Tuesday, March 13, 2018

Welcome

My books from 2015 are available for the following languages:
  1. Dutch
  2. French
  3. German
  4. Italian
  5. Portuguese
  6. Russian
  7. Spanish
  8. Swedish
  9. Esperanto
  10. Finnish
  11. Polish
  12. Turkish
  13. Ukrainian
Each one has the 200 most frequently used words for the respective language, and up to 30 simple example sentences for each word. They have all been revised and should be 100% accurate.

Download them free here.

----------------------------------------------------------

Check this blog from time to time for updates on my books. Depending on how useful they are to people, I might expand them.

Also, I will post frequency lists with translation in this blog, for many languages.

Good studies, and remember... Learning languages is a wonderful exercise for your brain.

----------------------------------------------------------

Finally, please do not paste the contents of this blog into your site, instead, link directly here! Your support for the author is appreciated.

----------------------------------------------------------


Index of blog posts:

Frequenct lists:
> The 2000 Most Frequently Used Russian Nouns
> The 2000 Most Frequently Used Japanese Nouns
> The 2000 Most Frequently Used Korean Nouns
> The 2000 Most Frequently Used French Nouns
> The 2000 Most Frequently Used Spanish Nouns
> The 2000 Most Frequently Used Mandarin Chinese Nouns
> The 2000 Most Frequently Used German Nouns

> The 2980 Most Frequently Used German Nouns (With Plural)

The 1000 most frequently used spanish words
The 100 most frequently used spanish words + 1000~ example senteces

List of sentences, with audio on Anki, sorted by the average frequency of the words on them:

5000 Spanish Sentences Sorted from Easiest to Hardest
5000 German Sentences Sorted from Easiest to Hardest
5000 French Sentences Sorted from Easiest to Hardest
5000 Dutch Sentences Sorted from Easiest to Hardest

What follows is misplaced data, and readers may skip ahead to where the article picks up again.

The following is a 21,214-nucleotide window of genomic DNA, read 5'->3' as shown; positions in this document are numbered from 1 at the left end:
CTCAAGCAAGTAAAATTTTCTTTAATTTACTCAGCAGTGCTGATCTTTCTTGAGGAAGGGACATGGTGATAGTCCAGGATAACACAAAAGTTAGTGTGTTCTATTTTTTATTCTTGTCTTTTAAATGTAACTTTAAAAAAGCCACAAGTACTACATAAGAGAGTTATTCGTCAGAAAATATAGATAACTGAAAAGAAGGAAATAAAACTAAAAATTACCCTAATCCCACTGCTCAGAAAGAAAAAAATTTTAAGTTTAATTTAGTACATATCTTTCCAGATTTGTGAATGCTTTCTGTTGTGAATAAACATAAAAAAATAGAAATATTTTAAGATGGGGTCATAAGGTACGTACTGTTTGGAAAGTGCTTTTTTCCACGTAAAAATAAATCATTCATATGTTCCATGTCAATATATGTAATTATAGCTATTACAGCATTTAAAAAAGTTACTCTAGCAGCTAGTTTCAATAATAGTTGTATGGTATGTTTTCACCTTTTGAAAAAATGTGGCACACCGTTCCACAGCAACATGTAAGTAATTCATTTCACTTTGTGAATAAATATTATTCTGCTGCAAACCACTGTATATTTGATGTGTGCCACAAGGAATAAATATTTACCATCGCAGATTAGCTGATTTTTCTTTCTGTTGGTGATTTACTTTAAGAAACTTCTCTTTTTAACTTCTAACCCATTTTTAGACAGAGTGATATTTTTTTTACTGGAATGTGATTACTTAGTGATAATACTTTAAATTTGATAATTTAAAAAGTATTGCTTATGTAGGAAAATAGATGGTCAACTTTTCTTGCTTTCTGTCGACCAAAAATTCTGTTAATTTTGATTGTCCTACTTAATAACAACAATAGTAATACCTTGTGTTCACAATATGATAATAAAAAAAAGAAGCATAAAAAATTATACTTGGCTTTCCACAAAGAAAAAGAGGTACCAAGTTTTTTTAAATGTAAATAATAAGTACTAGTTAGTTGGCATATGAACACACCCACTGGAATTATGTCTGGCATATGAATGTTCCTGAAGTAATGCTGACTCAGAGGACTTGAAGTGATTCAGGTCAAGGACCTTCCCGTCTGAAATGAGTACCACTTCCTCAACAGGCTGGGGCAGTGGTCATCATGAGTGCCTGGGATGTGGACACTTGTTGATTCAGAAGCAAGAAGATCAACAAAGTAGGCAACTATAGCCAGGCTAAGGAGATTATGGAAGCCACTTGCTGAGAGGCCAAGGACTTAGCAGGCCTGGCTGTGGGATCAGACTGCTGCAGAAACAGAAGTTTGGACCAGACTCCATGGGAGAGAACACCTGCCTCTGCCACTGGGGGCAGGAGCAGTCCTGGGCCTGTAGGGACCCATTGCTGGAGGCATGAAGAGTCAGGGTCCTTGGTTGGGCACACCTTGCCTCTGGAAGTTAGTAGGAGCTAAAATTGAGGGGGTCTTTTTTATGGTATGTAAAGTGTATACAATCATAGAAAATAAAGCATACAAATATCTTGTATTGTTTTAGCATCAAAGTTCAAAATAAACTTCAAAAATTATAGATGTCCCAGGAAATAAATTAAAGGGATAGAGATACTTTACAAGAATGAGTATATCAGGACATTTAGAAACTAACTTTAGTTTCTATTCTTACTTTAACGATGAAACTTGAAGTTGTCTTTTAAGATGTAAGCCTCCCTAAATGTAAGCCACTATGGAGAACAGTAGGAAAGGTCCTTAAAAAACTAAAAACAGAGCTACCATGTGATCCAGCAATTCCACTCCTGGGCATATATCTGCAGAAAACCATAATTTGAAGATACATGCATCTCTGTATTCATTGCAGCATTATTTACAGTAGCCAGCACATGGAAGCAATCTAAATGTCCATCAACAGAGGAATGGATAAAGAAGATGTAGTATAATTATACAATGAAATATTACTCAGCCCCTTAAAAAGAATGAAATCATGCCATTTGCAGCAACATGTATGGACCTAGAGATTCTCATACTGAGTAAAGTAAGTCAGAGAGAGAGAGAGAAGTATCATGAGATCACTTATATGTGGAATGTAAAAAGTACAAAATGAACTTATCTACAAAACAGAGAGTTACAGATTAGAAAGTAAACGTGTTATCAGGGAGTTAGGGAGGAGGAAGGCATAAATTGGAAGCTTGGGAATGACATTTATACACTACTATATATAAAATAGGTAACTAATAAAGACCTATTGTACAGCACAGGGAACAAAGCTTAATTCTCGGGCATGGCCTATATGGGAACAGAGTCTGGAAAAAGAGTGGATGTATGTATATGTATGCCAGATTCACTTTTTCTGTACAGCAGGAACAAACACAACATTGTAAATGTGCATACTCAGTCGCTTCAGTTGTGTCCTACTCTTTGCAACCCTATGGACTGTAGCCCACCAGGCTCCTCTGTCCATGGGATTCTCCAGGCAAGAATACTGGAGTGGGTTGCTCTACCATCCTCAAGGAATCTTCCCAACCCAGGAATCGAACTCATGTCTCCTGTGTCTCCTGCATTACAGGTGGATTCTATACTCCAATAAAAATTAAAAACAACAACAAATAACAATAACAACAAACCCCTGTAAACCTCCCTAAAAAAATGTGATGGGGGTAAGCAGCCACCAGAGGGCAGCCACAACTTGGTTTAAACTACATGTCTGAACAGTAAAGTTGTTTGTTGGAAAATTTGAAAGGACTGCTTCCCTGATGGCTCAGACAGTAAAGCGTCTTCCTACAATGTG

5000 Polish Sentences Sorted from Easiest to Hardest
5000 Turkish Sentences Sorted from Easiest to Hardest
----------------------------------------------------------

Everything should be accurate. 

If you have doubts about the accuracy, consult a dictionary or Google Translate and you will vouch for the accuracy. 

If you do find a mistake though, tell me and I'll fix it immediately.

Also check:
Study Hints 
The Problem With Frequency Dictionaries

External links:
> Tatoeba project
> Wiktionary project
> Collection of sentences from native speakers

----------------------------------------------------------

neribrandao2@gmail.com

Thursday, November 30, 2017

The *Firstest* Thing You Should Do When Learning a Language


Learn 100% flawless pronunciation.

It's MUCH easier to memorize a word's meaning when you know the correct pronunciation.

This is because the sound a word makes is always eerily reminescent of it's meaning.

Examples:



People were asked which of these two pictures they would call "bouba" and which they would call "kiki".
95~98% selected the curvy as bouba, and the spiky as "kiki".
https://en.wikipedia.org/wiki/Bouba/kiki_effect



The words for "love, life, happiness" usually have a pleasing sound no matter the language they're in. "death, disease, famine" usually don't sound like something beautiful or pleasing, regardless of language.



In almost every language, the words for "woman" and "girl" have lot's of I's, E's and A's.

The words for "man" and "boy" have the letter "o" more often and less I's and E's.